Interacting spiral galaxies Arp 273.
Spiral galaxies are rotating disk systems of stars, gas and dust. Due to their varying orientations in the sky, they may appear as face-on whirlpools, edge-on disks or as something in between. Spirals are classified based on the tightness of their arms and the size and shape of their nucleus. Those with an elongated, bar-like center are called "barred spirals."
The distance of this galaxy is approximately 200 million light-years from the Earth. The orientation of the image is north up, west to the left. The image was taken at the WIYN observatory using the 3.5 meter WIYN Telescope, one of the best imaging telescopes in the world. The WIYN Observatory (pronounced "win") is located on Kitt Peak near Tucson, Ariz., and is owned and operated by the WIYN Consortium, which consists of the University of Wisconsin, Indiana University, Yale University and the National Optical Astronomy Observatories (NOAO).
More about this image
The brightness of the image has been converted to color (a technique called pseudo-color) in order to show the fainter regions (in dark blue to green) more clearly, while still not saturating the brighter regions (shown as red turning to white).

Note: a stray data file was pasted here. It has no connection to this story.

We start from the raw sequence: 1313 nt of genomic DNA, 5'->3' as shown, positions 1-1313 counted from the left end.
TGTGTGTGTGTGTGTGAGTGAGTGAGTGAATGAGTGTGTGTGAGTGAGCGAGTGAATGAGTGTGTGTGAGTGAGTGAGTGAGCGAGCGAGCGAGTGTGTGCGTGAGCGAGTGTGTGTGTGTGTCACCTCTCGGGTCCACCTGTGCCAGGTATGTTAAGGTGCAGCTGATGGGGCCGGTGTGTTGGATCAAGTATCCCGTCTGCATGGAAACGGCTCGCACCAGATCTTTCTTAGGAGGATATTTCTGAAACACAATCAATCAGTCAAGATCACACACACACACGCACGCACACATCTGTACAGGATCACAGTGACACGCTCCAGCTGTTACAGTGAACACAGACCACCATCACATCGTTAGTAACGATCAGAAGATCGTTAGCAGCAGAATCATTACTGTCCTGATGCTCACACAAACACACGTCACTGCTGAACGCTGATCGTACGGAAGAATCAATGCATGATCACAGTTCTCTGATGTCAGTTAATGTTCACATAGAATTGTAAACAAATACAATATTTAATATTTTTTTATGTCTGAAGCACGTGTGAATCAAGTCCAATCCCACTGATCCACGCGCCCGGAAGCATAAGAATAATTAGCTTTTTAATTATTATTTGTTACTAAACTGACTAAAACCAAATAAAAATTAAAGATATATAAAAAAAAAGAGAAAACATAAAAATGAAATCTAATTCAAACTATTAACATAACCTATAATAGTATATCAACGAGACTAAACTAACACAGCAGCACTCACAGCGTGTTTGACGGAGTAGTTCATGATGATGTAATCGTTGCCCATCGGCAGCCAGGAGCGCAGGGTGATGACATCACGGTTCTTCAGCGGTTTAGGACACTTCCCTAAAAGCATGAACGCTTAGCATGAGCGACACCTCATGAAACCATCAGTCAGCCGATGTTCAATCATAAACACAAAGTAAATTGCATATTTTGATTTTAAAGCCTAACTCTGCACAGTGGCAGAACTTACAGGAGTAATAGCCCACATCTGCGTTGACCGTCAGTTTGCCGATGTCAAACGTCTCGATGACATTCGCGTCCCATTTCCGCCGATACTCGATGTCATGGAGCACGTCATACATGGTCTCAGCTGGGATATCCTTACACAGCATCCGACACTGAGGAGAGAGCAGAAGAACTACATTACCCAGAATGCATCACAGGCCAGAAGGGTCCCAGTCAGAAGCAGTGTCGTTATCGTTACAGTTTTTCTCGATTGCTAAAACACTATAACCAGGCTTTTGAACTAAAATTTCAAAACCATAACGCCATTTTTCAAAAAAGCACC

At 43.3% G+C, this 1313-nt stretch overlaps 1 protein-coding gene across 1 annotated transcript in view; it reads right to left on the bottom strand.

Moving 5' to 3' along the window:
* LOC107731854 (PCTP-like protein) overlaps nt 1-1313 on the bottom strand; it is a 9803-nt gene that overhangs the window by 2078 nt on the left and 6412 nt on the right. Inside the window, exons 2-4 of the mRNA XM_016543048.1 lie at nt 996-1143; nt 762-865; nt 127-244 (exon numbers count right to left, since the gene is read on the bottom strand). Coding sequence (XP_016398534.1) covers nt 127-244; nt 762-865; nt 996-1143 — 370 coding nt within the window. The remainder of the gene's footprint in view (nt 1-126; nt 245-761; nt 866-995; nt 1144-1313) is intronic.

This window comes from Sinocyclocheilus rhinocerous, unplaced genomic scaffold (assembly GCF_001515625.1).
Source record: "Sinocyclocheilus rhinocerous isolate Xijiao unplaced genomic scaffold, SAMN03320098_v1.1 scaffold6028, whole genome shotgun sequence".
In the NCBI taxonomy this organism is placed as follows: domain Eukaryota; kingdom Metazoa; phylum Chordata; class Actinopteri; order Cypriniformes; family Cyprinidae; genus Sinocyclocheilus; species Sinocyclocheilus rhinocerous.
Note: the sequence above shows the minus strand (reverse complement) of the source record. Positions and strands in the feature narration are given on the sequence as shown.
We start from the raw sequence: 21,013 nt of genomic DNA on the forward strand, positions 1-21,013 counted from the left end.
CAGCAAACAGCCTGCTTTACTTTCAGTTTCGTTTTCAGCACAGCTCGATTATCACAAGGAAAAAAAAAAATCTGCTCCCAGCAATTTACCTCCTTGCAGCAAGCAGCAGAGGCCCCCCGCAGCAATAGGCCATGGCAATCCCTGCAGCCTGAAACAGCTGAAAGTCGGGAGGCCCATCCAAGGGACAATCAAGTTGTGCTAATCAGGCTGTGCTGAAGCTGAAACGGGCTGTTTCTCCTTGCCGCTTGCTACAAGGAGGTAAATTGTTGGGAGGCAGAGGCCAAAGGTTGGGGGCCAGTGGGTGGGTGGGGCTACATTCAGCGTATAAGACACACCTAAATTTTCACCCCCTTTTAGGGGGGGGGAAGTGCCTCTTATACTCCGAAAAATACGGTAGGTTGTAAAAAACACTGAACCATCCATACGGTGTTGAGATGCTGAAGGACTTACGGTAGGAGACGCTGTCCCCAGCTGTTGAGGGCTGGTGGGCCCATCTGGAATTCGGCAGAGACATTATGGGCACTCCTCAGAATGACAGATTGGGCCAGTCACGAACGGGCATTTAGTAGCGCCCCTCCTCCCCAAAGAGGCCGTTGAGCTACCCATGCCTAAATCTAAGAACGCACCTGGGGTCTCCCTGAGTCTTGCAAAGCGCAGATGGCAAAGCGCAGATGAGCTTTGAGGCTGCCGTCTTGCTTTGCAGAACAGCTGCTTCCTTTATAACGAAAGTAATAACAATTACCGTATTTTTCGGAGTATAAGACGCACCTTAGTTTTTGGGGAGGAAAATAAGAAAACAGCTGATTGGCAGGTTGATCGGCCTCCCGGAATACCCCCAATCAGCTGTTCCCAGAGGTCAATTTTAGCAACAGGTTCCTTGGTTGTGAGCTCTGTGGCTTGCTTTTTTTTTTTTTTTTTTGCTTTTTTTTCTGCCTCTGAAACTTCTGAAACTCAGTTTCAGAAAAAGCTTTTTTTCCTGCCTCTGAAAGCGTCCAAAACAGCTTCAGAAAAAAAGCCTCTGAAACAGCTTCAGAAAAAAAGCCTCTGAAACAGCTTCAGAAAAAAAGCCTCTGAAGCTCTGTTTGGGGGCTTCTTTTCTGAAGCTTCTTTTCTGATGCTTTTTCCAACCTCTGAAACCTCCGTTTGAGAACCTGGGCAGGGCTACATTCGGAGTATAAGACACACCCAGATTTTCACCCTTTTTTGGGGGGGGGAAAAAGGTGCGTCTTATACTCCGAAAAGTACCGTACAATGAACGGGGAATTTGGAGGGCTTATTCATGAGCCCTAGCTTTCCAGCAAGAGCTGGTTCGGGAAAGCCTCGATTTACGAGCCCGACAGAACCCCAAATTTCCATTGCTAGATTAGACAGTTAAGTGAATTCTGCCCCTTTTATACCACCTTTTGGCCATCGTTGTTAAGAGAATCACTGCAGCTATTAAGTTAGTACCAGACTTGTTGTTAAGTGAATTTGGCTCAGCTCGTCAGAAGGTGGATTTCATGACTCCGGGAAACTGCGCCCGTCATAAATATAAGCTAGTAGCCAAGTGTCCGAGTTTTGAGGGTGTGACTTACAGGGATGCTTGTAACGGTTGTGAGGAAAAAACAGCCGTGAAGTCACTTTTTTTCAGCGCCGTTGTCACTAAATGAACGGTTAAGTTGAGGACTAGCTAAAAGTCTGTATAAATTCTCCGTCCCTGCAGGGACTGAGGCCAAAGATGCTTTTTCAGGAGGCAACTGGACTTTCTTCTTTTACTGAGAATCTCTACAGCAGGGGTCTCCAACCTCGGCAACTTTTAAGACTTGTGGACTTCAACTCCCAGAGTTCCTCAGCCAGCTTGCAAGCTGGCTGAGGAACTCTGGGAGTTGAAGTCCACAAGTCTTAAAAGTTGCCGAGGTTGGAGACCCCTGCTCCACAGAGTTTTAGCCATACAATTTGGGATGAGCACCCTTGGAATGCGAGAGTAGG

This pair of spiral galaxies was first described in the "Catalogue of Peculiar Galaxies," compiled by Halton Arp in 1966. It is also pair number 64 in Igor Karachentsev's catalog of binary galaxies. The larger member is strongly, tidally distorted, looking almost as though one side of the galaxy has been placed under a magnifying glass. The edge-on companion, however, retains a relatively undisturbed spiral disk, but has a luminous, heavily obscured but infrared-bright starburst nucleus. The nucleus of the large spiral, by way of a contrast, contains a low-ionization nuclear emission-line region (LINER), which is indicative of much less activity than the bright nuclear HII region of its companion. This is an interesting example of the very different responses that different galaxies can have to interaction with their companions: The large galaxy has a shredded disk but essentially nothing in its nucleus, while the small galaxy has an undisturbed disk but a very active nucleus.
This two-minute exposure was taken on the night of Sept. 26, 1994.